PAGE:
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When you run a school board, there are a lot of bills to pay.  An art class needs a kiln and paint.  A gym class needs hoops and pucks.  A computer class needs software and  monitors.  The building itself needs heat and water.  Constructing a school needs materials and labour.  It all adds up. 

And since the Goods and Services Tax (GST) was introduced in 1991, it’s added up to even more.

School boards across the country pay hundreds of millions of dollars a year on GST costs, 68% of which  are eligible for rebate.  That is problematic for two reasons. First of all, the administrative time and resources it takes to complete all those rebates forms is a huge burden. Second of all, a 68% rebate still leaves nearly $100,000,000 a year being paid in GST.  That’s $100,000,000 that can not be spent on textbooks or equipment or anything else schools desperately need.

We are calling on Finance Minister Jim Flaherty to do the math on this issue, and eliminate this added expense.

Municipalities get a 100% on their GST costs, and it is only fair and reasonable that the same rebate be extended to school boards.  At the CUPE national convention in 2005, a resolution was adopted calling on our union to lobby the federal government for a 100% GST rebate for all public schools.  We have since been doing just that, and will continue to do so until the Harper Conservatives pass an amendment to the Excise Tax Act which will exclude school boards from paying the GST.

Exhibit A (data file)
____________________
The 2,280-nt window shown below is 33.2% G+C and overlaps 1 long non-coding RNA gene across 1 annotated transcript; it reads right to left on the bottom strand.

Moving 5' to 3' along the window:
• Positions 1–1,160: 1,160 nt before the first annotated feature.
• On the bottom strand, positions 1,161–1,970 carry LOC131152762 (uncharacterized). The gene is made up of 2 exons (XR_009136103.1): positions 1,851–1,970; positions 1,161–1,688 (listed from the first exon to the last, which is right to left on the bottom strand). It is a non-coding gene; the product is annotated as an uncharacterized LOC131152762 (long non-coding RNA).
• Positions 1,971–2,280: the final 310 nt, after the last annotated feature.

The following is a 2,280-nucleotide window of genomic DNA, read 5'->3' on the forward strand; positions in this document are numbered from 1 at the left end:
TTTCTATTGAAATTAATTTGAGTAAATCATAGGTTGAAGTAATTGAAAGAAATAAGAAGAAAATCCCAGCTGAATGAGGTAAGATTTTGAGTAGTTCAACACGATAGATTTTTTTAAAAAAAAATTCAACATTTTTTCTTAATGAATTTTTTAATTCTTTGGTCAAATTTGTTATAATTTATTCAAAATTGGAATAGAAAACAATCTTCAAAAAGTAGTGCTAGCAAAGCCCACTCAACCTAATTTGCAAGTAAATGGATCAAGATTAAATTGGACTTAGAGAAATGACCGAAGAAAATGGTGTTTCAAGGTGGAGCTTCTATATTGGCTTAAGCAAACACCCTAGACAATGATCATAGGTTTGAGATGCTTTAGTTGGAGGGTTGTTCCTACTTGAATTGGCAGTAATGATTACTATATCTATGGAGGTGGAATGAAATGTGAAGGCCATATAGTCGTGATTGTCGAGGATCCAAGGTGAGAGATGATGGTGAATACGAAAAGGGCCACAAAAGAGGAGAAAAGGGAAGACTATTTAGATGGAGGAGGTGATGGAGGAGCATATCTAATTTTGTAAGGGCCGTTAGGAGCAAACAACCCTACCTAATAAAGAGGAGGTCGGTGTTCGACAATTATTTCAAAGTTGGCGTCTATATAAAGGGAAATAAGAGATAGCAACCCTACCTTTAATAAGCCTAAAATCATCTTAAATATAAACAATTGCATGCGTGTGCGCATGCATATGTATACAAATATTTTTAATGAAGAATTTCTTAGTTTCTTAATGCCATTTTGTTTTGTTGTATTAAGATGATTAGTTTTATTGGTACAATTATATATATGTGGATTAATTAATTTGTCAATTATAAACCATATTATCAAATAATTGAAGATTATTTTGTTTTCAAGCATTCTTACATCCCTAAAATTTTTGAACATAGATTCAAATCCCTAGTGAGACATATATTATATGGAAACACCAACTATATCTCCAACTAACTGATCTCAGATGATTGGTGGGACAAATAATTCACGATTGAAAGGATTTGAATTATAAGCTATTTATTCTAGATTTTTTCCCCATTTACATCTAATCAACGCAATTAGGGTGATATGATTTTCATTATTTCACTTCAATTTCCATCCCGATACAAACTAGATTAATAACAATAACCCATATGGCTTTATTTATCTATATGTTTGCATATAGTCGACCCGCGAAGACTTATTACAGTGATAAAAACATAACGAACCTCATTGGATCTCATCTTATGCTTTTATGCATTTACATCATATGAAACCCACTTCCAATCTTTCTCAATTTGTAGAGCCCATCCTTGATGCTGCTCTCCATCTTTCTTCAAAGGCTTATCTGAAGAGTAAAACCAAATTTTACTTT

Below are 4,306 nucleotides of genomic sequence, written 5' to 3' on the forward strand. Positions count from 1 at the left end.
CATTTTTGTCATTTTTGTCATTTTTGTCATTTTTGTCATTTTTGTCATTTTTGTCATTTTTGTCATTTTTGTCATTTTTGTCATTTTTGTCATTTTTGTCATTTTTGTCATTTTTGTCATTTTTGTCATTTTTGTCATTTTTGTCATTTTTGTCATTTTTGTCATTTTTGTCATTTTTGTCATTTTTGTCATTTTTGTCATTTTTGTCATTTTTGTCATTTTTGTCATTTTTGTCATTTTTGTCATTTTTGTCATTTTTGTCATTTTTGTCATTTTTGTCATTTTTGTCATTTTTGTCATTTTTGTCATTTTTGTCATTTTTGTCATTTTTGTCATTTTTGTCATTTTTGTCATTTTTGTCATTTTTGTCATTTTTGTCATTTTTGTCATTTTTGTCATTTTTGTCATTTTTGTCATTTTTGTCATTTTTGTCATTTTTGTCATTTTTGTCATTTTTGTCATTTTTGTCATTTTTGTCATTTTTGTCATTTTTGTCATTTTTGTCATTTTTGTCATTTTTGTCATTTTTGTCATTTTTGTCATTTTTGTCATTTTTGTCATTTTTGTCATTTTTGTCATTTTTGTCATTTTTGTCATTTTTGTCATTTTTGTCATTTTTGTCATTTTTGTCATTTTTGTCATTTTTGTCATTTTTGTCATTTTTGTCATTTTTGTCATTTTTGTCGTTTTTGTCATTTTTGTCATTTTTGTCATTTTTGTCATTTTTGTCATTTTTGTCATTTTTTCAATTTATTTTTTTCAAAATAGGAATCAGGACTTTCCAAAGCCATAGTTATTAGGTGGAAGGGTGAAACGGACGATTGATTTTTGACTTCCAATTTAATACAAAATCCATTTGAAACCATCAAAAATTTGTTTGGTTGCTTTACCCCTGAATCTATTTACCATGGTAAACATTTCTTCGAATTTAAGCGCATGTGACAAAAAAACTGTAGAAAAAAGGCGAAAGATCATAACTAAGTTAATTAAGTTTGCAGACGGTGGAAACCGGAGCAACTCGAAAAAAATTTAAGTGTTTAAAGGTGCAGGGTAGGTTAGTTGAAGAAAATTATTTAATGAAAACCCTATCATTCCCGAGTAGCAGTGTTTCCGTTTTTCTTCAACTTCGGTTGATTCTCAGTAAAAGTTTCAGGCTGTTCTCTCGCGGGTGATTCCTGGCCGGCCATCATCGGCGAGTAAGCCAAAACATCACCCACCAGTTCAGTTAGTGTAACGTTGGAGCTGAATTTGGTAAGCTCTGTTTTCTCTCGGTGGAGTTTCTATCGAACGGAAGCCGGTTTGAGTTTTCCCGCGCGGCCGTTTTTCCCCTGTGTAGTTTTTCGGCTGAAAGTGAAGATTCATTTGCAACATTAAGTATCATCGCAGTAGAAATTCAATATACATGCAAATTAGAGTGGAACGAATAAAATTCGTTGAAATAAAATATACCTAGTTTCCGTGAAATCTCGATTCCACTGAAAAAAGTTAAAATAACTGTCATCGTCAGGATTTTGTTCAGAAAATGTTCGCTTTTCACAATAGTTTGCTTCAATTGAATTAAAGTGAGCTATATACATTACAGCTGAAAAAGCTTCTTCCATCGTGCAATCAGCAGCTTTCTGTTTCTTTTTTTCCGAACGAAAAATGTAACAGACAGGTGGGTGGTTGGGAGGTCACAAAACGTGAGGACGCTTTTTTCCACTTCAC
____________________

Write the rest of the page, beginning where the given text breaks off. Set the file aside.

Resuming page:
GST paid by school boards is essentially a tax on funds raised through property and provincial sales taxes.  Rebating the entire GST will make a significant difference to schools boards and the students they serve.  It will also improve tax fairness and transparency.

As a former provincial Finance Minister, Flaherty must be aware of the financial challenges facing most school boards in the country.  We are in the midst of a steady decline nationally in the number of school-aged children, and this demographic trend is placing tremendous financial pressures on school boards.  Hundreds of schools have been closed across the country, programs for disadvantaged students have been chopped and thousands of staff have been laid off. 

It is not an exaggeration to state that Canada’s public elementary and secondary schools are facing a funding crisis unprecedented in their long and proud history.

Public schools play a crucial role in Canadian society; they are the great equalizer, where students get a quality education regardless of economic and ethnic background.  But financial crises mean that public schools are in danger of being unable to fulfill the role Canadians expect of them, as well as the role for which the national economy depends on them. 

We are calling on Minister Flaherty to make sure the GST is applies fairly and transparently.  We will be looking in anticipation towards the upcoming budget for tax relief for school boards.